Creating Floor Plans in the Architecture Industry

Lera Blog

A floor plan is often considered a relatively simple concept – a physical representation of the floor plan, presented in a two-dimensional form most of the time. Creating a floor plan is one of the most fundamental processes in construction, and many other more complex processes are implemented in the industry. However, creating a competent floor plan can be surprisingly tricky.

Of course, creating a floor plan is not a problem for a seasoned architect. Unfortunately, not all construction professionals have the level of skill and experience necessary to produce such a plan in a reasonable time frame. This problem has existed in the industry for a long time, and there hasn't been a single solution for a while – especially in an industry as conservative as construction.

The solution in question was the introduction of specialized software for architects in this field. The rise and widespread adoption of construction software has changed many industries, and construction is no exception. Construction software today is very versatile and can provide virtually any industry specialist with the means to simplify or improve their work.

Creating floor plans can also be greatly simplified today, with all kinds of architectural software capable of helping produce detailed floor plans without requiring a high level of expertise in the field. The software in question may be a specialized rendering solution, general-purpose CAD software, or even a relatively small application that can only work with floor plans in the first place.

What is important here is to have a correct assumption about the differences between a floor plan and a building plan. This is how we define a basic floor plan – a simple but informative plan of a specific floor of a structure. In this context, the total number of floors in a building does not matter since a floor plan can only cover one floor of a building.

The primary purpose of a floor plan is to provide a visual reference for the layout of a specific floor in a structure (the first floor of a building is the one most often created in projects of construction). This is also the main purpose of a building plan – an entity that is very similar to a floor plan in nature. The most important difference between the two is that a building plan represents the layout of the entire structure, including all the floors it may or may not have.

A building plan also has its share of use cases – it offers a clear reference to all project participants regarding the future building, including its shape, size, etc. A construction plan can also be developed and improved so that it can calculate and predict material consumption and perform many other useful actions – essentially turning it into a BIM model at one point or another.

In this context, the scope of a floor plan's capabilities is much more modest, but just as important. What is essential to understand here is that many 2D architectural floor plan software also offer a number of other features, including the ability to work with multiple floors within the same project template. This is why the terms “floor plan” and “building plan” are used interchangeably in the context of architectural software.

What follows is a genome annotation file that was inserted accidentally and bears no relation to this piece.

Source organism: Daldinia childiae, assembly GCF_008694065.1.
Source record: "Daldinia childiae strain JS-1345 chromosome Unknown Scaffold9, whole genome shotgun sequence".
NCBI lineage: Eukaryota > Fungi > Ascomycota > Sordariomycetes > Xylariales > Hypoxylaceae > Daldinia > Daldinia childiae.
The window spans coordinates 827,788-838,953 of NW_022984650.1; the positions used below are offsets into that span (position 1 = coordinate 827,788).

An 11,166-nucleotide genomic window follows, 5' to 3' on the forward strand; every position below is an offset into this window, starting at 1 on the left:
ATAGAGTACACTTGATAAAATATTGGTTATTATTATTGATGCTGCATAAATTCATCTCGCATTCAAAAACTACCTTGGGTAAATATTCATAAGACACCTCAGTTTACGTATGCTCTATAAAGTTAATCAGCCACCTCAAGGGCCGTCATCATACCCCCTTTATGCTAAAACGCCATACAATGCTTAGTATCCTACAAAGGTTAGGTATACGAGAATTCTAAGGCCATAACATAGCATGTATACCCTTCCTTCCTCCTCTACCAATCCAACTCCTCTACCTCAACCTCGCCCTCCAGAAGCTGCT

As a field of work, the architecture industry can be intimidating and overwhelming for newcomers. The situation with architectural software is very similar, although not as bad in comparison. There are many examples of architecture software that are user-friendly and easy to navigate, making the onboarding process much easier for less experienced employees.

In the field of architecture, there are many different solutions that allow you to create and modify floor plans and building plans to some extent. This could be specialized architectural software or a general CAD solution, depending on the objective of the task and many other factors. It is therefore possible to present a number of examples for the field of floor plan software.

AutoCAD is a very well-known name in the construction industry. However, our first example is called AutoCAD LT. This is a lightweight version of the aforementioned AutoCAD software, unable to work in 3D and whose capabilities are limited to two dimensions. This is a great example of a floor plan solution because it is much less expensive than its “full” counterpart while still offering a very competent feature set in drawing, technical diagramming and Easy integration with other Autodesk solutions for better results.

SketchUp is the second example of this topic. It is a well-known sketching, drawing and modeling solution that can be used in many industries, including construction. One of its main advantages is its ease of use, which makes SketchUp an extremely useful solution for architects, engineers, designers, builders, etc. Its basic version is also free, which is practically unheard of in the construction sector.

Other examples, like Revizto, don't even need to be able to create floor plans to make this list – simply because they are very useful for managing those plans. Revizto is the ultimate collaboration software, specializing in features like collision detection, issue tracking, visibility control, and even walkthrough support for project templates, making it very useful for managing floor plans and building plans.